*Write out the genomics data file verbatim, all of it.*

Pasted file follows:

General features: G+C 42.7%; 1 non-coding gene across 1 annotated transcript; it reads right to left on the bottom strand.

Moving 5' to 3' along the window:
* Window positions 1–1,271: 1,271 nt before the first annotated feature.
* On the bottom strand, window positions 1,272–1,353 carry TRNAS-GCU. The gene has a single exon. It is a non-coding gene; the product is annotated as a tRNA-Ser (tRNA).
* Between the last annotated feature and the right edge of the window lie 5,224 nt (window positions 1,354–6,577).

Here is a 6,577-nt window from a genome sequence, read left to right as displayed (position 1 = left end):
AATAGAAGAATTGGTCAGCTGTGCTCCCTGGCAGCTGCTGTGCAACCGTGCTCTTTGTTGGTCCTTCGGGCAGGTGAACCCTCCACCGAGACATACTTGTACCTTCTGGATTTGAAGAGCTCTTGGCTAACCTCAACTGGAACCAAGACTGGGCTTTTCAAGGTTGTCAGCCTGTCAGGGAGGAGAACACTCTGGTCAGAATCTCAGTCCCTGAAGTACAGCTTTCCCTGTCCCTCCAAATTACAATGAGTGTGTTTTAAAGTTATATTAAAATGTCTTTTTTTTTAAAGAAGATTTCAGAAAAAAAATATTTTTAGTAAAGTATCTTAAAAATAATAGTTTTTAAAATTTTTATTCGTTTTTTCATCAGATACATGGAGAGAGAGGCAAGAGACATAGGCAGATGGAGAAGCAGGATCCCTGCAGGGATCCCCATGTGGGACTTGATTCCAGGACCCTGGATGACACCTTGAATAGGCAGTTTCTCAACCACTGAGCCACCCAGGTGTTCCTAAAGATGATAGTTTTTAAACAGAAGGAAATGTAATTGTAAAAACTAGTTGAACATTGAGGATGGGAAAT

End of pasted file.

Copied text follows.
General features: G+C 42.7%; 1 non-coding gene across 1 annotated transcript; it reads right to left on the bottom strand.

Moving 5' to 3' along the window:
* Window positions 1–1,271: 1,271 nt before the first annotated feature.
* On the bottom strand, window positions 1,272–1,353 carry TRNAS-GCU. The gene has a single exon. It is a non-coding gene; the product is annotated as a tRNA-Ser (tRNA).
* Between the last annotated feature and the right edge of the window lie 5,224 nt (window positions 1,354–6,577).

Here is a 6,577-nt window from a genome sequence, read left to right as displayed (position 1 = left end):
AATAGAAGAATTGGTCAGCTGTGCTCCCTGGCAGCTGCTGTGCAACCGTGCTCTTTGTTGGTCCTTCGGGCAGGTGAACCCTCCACCGAGACATACTTGTACCTTCTGGATTTGAAGAGCTCTTGGCTAACCTCAACTGGAACCAAGACTGGGCTTTTCAAGGTTGTCAGCCTGTCAGGGAGGAGAACACTCTGGTCAGAATCTCAGTCCCTGAAGTACAGCTTTCCCTGTCCCTCCAAATTACAATGAGTGTGTTTTAAAGTTATATTAAAATGTCTTTTTTTTTAAAGAAGATTTCAGAAAAAAAATATTTTTAGTAAAGTATCTTAAAAATAATAGTTTTTAAAATTTTTATTCGTTTTTTCATCAGATACATGGAGAGAGAGGCAAGAGACATAGGCAGATGGAGAAGCAGGATCCCTGCAGGGATCCCCATGTGGGACTTGATTCCAGGACCCTGGATGACACCTTGAATAGGCAGTTTCTCAACCACTGAGCCACCCAGGTGTTCCTAAAGATGATAGTTTTTAAACAGAAGGAAATGTAATTGTAAAAACTAGTTGAACATTGAGGATGGGAAAT